- The spouse of the applicant must have been a U.S. citizen during the entire three year period;
- The alien and U.S. citizen spouse must be living in marital union during the entire three year period;
- The alien must be physically present in the United States for at least eighteen months during the three year period and have resided within the state or district of the INS where the application is filed for at least three months;
- Good moral character need only need only be established during the three year period; and
- Permanent residence status and marriage to the United States citizen must coincide for the entire three year period.
Spouses of U.S. Citizens Stationed Abroad
Aliens whose U.S. citizen spouses are stationed abroad as employees of the U.S. government or cerain other designated organizations and who, by reason of this absence from the United States cannot otherwise meet the normal residence requirements are permitted to naturalize notwithstanding this fact. Under INA §319(b) the following requirements will apply:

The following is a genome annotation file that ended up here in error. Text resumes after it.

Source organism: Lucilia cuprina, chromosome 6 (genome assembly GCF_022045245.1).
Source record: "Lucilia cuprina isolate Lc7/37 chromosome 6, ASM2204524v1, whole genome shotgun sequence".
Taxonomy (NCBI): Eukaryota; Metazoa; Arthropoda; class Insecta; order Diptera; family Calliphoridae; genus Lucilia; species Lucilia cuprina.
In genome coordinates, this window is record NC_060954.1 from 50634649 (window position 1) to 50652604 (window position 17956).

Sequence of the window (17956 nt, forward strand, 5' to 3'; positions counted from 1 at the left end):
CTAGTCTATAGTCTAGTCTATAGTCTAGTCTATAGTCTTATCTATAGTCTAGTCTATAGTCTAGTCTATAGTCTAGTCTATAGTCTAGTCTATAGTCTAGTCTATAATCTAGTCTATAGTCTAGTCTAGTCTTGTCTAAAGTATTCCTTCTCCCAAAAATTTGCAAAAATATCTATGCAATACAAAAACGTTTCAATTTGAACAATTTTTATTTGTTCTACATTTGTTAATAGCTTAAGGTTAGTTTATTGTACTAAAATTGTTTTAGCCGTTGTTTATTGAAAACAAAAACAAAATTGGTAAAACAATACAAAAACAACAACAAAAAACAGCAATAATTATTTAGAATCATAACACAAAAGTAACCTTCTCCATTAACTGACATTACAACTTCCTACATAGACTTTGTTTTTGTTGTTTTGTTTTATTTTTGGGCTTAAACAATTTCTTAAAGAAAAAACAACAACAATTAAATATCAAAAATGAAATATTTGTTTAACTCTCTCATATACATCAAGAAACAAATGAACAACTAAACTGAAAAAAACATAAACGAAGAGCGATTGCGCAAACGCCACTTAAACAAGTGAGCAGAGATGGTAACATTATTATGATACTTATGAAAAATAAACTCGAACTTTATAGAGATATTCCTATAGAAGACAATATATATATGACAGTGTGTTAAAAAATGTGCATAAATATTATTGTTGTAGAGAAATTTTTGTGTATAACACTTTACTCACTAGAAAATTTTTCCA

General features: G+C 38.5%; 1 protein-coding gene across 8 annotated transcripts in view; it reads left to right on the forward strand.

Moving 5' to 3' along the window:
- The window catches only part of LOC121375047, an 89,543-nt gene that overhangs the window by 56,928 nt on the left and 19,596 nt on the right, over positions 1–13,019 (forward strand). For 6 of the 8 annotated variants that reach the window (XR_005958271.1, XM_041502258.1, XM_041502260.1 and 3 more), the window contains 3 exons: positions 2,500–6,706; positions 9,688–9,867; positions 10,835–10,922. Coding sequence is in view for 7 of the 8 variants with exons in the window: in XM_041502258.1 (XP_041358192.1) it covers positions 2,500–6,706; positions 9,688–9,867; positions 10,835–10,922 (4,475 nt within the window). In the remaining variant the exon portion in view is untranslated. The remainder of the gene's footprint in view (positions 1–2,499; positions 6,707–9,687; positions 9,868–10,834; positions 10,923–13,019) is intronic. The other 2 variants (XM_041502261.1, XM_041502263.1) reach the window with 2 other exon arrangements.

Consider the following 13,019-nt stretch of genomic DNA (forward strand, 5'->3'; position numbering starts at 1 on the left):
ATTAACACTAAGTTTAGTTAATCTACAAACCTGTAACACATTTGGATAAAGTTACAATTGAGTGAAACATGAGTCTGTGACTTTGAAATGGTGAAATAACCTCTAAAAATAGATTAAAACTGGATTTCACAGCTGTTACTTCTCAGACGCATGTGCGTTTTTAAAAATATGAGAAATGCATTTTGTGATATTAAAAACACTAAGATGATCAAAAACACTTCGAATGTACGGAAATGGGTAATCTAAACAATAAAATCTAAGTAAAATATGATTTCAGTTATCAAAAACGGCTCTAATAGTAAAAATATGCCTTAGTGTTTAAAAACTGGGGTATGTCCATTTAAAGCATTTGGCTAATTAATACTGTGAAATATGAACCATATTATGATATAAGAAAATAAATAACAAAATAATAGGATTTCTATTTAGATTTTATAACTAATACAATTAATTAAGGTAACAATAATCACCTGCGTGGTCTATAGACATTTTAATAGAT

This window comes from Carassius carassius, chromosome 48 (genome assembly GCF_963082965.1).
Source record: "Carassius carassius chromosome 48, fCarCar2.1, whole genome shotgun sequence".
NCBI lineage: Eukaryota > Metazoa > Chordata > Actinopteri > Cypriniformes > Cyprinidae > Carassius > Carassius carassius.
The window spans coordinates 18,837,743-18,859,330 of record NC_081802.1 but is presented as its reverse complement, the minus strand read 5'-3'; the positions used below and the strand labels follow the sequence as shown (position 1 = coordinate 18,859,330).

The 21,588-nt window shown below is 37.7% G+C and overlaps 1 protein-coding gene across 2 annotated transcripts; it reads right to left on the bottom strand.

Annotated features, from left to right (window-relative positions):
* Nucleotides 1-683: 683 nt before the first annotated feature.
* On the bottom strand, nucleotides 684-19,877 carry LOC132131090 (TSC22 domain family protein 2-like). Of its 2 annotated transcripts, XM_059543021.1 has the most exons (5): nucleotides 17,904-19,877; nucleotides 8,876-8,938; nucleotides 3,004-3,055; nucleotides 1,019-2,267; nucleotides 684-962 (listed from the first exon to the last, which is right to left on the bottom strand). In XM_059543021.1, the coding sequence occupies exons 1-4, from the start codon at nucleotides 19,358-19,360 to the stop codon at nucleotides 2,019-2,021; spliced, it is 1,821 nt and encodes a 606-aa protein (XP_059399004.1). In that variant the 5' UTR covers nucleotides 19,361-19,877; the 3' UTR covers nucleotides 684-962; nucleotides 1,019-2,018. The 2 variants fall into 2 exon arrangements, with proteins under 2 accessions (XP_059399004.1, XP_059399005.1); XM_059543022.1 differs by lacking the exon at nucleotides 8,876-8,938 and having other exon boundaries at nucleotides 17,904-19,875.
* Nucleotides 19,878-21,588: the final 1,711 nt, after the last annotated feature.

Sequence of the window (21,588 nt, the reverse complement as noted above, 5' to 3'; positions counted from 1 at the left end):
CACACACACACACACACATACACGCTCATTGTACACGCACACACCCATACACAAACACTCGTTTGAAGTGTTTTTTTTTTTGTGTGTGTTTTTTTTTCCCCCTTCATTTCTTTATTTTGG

- The applicant must have been lawfully admitted for permanent residence;
- The applicant must be married to a U.S. citizen;
- The U.S. citizen spouse must be employed abroad by or in one of the following categories:
- The U.S. Government;
- A U.S. research institution recognized by the Attorney General (a list appears at 8 CFR §316.20);
- A U.S. firm or corporation engaged in whole or in part in the development of foreign trade and commerce of the United States or a subsidiary in which a majority of the stock is owned by a U.S. firm or corporation;
- Public international organizations in which the U.S. participates by treaty or statute; or
- A minister, priest or missionary performing duties abroad;
- The applicant must intend to join or accompany the spouse abroad;
- The applicant must intend to return immediately to the United States upon termination of such employment abroad by the U.S. citizen spouse; and